Leaders of The Centre for Jewish-Christian Understanding have expressed "distress" over the decline of Christian presence throughout the Middle East.
In the last 50 years, the Christian populations in the region have dropped significantly, they say, and the trend has accelerated in the last 10 years.
However, Palestinian Christians contend the way the statistics have been compiled and analysed - and the uncritical stance towards Israel, which is commended for having more Christians than other states in the region.
The occupation of Palestinian lands is not mentioned. The reason there are more Christians in Israel now, other analysts point out, is to do with Asian domestic and manual labour - and the Palestinian Christian population being under immense pressure and steep decline.
The statement of concern has been signed by Rabbi Shlomo Riskin, Chief Rabbi of Efrat, Rabbi Eugene Korn, the American Director of CJCU, and David Nekrutman, its Executive Director.
They declare: "Christians were once a majority in Lebanon, but today they comprise only 30 per cent of all Lebanese. Four out of every five Maronite Christians have left the country. Assyrian Christians have left Iraq in large numbers, and a significant number of Coptic Christians are now leaving Egypt due to religious persecution. In Iran, Christian rights have been curtailed. There are no Christian citizens in Saudi Arabia, and American soldiers and foreign workers are barred from displaying their Christian faith in public. In many Middle East countries, Muslim conversion to Christianity is a capital offence.
"In the Palestinian territories (the West Bank and Gaza), Christians are declining dramatically. Bethlehem was always a Christian city. When Israel ceded authority of Bethlehem to the Palestinian Authority in 1995, it was more than 60 per cent Christian. Today it is less than 20 per cent Christian. Many Christians having the means to leave are doing so. Ramallah too was once a Christian city, but today it has less than 7,000 Christians out of a total population of 25,500. There are only 3,000 Christians left in Gaza out of 1.5 million people, and more than 2,000 Christians have left Gaza since Hamas took control two years ago.
"Christians suffer from housing shortages in Jerusalem, as well as occasional discrimination and hostile behavior from Israelis. The Israeli government needs to work to ensure that these problems are solved for Israel to live up to its ideals of a democracy committed to protecting the rights of all its citizens independent of race or religion. Yet the Christian population of Israel continues to grow. There are approximately 120,000 Arab Christians and 30,000 non-Arab Christians citizens of Israel today, compared to 35,000-40,000 Christians when Israel was founded in 1948 — nearly a 400 per cent increase.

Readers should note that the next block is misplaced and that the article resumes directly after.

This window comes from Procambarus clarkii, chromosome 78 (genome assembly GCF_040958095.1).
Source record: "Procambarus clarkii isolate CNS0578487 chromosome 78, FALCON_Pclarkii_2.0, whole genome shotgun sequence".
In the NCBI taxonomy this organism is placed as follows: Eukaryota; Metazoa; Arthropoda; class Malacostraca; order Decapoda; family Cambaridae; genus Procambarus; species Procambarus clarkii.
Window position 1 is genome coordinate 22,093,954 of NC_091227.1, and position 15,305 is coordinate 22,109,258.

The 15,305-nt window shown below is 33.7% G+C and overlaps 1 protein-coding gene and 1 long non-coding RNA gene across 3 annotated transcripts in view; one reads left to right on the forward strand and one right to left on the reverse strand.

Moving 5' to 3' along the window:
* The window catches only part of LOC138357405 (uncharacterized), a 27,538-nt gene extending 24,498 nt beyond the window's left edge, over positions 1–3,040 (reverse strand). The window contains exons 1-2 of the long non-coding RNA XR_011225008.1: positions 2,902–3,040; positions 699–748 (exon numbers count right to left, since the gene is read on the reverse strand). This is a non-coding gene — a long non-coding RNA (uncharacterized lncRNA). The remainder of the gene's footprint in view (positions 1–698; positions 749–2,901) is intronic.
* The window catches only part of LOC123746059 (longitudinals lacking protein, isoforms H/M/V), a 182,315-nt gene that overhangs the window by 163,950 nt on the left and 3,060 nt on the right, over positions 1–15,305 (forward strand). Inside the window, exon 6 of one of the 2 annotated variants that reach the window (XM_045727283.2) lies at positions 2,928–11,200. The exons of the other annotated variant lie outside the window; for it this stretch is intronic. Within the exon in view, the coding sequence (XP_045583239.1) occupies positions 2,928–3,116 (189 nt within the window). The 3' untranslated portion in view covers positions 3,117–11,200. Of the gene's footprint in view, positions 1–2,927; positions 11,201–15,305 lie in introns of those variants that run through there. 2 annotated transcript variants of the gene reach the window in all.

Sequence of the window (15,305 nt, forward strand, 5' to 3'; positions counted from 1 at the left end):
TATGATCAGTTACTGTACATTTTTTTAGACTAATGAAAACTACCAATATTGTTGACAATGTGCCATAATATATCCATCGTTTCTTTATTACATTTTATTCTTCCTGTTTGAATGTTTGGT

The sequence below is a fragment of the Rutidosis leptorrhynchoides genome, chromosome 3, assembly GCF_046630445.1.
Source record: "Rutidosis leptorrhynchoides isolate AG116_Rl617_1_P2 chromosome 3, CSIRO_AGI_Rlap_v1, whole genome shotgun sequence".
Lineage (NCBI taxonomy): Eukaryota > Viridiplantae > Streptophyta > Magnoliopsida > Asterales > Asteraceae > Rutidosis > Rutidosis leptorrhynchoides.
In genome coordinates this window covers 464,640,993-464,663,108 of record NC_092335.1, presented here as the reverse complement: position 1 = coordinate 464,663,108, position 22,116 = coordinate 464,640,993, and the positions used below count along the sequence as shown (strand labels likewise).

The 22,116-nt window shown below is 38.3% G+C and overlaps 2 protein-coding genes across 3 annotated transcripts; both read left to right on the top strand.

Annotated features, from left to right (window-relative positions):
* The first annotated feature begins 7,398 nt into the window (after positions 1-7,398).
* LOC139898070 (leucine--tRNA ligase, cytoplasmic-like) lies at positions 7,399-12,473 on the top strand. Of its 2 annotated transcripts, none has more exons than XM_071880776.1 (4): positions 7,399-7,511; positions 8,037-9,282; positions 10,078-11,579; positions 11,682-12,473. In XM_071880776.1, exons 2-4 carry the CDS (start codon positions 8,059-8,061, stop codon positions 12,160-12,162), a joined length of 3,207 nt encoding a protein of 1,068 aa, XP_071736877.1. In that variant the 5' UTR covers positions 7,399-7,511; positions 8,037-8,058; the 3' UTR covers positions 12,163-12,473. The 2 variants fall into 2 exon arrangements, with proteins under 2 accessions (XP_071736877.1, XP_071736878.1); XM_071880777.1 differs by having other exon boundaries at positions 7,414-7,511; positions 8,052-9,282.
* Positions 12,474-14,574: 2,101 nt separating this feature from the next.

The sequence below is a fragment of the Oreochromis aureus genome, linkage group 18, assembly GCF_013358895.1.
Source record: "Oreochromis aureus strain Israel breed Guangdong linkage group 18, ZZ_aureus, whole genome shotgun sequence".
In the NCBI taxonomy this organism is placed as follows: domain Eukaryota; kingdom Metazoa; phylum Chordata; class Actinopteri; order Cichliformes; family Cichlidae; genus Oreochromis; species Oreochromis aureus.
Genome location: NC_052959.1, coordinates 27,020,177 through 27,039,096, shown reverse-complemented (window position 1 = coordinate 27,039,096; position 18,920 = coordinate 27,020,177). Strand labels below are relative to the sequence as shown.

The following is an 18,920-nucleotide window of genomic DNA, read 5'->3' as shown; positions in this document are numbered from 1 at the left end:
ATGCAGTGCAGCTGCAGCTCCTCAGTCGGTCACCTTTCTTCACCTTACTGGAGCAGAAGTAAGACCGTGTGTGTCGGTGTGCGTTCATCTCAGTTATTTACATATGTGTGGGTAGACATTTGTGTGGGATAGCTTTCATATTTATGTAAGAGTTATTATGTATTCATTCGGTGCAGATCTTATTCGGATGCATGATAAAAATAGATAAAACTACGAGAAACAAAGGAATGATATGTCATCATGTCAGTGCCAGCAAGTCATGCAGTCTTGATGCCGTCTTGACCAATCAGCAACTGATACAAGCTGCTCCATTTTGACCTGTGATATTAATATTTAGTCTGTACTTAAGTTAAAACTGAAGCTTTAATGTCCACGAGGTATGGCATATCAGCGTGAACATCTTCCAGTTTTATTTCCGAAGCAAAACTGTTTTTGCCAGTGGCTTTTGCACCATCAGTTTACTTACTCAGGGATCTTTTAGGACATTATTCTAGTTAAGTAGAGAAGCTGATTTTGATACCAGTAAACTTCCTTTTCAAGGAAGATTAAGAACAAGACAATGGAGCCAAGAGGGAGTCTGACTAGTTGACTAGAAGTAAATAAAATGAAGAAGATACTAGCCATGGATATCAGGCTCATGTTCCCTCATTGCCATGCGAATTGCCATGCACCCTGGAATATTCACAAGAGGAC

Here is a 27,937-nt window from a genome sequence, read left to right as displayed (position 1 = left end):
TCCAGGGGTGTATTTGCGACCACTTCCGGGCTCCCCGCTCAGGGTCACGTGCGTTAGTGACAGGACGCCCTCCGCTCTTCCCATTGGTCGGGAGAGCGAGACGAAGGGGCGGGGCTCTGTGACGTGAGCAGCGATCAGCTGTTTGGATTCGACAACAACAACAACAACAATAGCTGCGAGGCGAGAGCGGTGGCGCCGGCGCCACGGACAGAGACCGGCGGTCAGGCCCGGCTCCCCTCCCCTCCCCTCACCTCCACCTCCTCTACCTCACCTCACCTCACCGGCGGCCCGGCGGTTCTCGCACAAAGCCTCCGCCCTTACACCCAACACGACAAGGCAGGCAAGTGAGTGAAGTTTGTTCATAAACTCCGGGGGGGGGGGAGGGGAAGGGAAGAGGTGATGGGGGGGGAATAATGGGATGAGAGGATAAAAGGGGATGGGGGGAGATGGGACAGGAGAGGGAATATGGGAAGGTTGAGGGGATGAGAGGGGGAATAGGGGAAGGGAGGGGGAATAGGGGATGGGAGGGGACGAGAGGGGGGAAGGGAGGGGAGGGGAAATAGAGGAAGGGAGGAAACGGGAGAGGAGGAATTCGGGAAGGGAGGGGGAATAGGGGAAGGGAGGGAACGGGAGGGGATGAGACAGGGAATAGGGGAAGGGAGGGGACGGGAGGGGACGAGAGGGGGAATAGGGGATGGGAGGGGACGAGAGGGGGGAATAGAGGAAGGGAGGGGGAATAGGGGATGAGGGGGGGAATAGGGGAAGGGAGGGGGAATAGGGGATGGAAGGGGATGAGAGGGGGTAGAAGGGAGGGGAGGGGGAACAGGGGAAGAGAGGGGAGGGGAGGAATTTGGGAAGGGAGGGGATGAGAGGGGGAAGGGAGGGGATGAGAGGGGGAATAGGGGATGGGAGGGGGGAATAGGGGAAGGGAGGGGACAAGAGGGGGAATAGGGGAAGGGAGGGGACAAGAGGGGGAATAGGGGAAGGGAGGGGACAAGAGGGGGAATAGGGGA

"In Jerusalem, Christians numbered 30,000 when Jordan conquered the ancient city in 1948. That number dwindled to 10,000 by the time Israel retook control in 1967. Today the number of Christians in Israeli Jerusalem is up to 15,000 but is again decreasing.
"So in the Holy Land, there are two different and opposite phenomena at work: A decline of Christians in Palestinian territories, and an increase of Christian population in Israel.
"The CJCUC is committed to Jewish-Christian harmony and the welfare of all people in the Middle East, particularly the Jewish and Christian minorities of the region. Their security and religious freedom are fundamental historic, democratic and religious rights, and their continued presence is important to prevent the Middle East from becoming an intolerant totalitarian region.
"In [the] light of the difficult plight of Christians throughout the Middle East, it calls on all people to work for Middle East peace and the security and rights of Christians in the region," the statement concludes.
But the interpretation of the situation is Israel-Palestine by the Centre for Jewish-Christian Understanding will be strongly criticised by other observers - not least because it fails to look at the impact of the blockade on Bethlehem and other territories, and seeks to suggest that the decline in Christian population is the fault of the Palestinian leadership.
"The statistics on offer here are deeply contentious, and to do with how the boundaries are drawn, especially," a seasoned Middle East commentator told Ekklesia.
It is widely recognised that the situation of the historic Christian communities in the Middle East is serious, and calls have been made by a range of global church leaders, including Archbishop of canterbury Rowan Williams, to support them.
A related problem in Israel-Palestine has been the activity of US and other missionary groups with a strongly pro-Zionist agenda and a lack of respect for indigenous Christians and the immense suffering they have undergone as a result of occupation and blockade.